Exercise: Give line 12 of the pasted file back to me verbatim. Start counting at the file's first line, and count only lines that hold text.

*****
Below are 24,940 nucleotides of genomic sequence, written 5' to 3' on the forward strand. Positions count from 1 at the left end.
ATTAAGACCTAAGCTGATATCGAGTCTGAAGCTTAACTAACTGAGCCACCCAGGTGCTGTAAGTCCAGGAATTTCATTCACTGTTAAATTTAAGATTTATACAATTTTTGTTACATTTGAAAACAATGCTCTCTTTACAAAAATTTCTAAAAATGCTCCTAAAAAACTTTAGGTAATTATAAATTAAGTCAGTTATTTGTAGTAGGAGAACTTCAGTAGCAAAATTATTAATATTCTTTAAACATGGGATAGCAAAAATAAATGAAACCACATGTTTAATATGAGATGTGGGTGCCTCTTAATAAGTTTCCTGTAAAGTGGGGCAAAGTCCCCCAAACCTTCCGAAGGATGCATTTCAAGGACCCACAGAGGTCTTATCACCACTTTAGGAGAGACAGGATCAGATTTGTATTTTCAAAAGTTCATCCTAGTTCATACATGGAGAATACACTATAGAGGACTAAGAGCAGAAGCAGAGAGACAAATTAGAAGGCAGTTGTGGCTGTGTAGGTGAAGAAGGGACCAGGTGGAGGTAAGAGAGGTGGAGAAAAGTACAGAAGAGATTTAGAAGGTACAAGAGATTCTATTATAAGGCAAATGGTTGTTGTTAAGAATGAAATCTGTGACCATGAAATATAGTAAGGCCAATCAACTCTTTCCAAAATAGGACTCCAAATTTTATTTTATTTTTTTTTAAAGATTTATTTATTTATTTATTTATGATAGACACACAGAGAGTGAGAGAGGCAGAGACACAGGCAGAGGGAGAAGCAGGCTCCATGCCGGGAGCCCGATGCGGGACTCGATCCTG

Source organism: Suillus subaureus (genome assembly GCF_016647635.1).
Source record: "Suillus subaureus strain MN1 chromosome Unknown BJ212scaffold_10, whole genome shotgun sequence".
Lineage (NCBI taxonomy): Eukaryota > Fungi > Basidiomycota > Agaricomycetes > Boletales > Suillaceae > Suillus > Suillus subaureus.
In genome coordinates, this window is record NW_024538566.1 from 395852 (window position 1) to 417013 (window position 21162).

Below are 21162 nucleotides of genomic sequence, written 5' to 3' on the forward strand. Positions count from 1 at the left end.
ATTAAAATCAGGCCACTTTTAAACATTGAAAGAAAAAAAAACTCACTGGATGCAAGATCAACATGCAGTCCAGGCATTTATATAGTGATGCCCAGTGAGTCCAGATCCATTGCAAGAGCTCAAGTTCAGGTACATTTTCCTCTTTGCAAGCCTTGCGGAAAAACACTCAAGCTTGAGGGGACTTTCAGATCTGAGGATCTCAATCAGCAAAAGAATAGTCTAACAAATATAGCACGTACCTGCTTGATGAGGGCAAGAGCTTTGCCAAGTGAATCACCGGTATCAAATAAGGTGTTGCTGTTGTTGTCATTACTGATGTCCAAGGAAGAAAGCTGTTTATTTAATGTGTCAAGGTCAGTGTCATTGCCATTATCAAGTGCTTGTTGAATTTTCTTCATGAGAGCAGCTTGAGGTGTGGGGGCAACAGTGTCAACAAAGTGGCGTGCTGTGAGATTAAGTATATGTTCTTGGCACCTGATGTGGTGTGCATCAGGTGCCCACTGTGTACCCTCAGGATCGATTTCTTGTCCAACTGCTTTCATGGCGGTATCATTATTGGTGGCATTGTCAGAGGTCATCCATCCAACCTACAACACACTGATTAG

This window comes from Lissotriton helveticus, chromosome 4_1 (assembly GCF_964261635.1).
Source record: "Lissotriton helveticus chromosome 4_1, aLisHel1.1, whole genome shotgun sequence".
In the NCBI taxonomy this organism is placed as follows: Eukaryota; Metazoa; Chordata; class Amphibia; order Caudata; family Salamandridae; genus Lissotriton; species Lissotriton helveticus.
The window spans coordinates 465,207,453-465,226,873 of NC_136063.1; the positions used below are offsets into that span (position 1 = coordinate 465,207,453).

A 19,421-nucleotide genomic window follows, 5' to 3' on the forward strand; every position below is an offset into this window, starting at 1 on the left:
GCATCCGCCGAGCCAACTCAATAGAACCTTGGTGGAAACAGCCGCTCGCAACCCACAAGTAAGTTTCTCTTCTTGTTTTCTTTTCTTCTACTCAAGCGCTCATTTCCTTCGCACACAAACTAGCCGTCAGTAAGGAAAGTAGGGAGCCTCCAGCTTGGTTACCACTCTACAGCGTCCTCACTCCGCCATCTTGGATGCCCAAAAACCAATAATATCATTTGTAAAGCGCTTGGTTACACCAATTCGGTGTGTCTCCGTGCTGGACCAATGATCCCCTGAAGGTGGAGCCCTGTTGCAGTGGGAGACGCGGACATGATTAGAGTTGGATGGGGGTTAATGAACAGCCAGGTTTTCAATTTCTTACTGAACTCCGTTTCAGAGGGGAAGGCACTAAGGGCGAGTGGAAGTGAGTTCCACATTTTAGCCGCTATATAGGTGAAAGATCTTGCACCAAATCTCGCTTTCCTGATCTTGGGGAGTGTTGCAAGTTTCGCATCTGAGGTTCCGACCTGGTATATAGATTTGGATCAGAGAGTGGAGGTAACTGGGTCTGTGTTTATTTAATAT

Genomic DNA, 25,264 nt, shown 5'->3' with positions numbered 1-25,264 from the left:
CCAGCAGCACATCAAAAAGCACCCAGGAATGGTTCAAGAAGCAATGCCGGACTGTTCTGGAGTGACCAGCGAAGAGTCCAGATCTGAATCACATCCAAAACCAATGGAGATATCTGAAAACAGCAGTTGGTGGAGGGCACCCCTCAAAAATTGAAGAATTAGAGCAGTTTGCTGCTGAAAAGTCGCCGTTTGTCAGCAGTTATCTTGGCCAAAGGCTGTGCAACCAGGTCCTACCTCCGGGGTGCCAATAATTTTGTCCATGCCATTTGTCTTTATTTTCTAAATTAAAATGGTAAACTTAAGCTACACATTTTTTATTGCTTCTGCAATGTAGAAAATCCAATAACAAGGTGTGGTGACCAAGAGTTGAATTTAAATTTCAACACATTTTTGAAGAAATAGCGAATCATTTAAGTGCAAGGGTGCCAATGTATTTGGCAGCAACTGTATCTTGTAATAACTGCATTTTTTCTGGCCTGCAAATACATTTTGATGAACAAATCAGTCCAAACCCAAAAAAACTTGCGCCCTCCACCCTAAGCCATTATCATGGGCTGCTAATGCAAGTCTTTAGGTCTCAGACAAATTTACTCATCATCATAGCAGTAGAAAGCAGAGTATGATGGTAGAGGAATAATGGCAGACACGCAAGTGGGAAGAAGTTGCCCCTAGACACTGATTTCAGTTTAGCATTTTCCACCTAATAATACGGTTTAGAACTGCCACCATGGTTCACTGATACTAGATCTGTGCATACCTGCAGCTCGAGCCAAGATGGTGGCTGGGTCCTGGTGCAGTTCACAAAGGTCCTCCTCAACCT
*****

The window spans coordinates 465,207,453-465,226,873 of NC_136063.1; the positions used below are offsets into that span (position 1 = coordinate 465,207,453).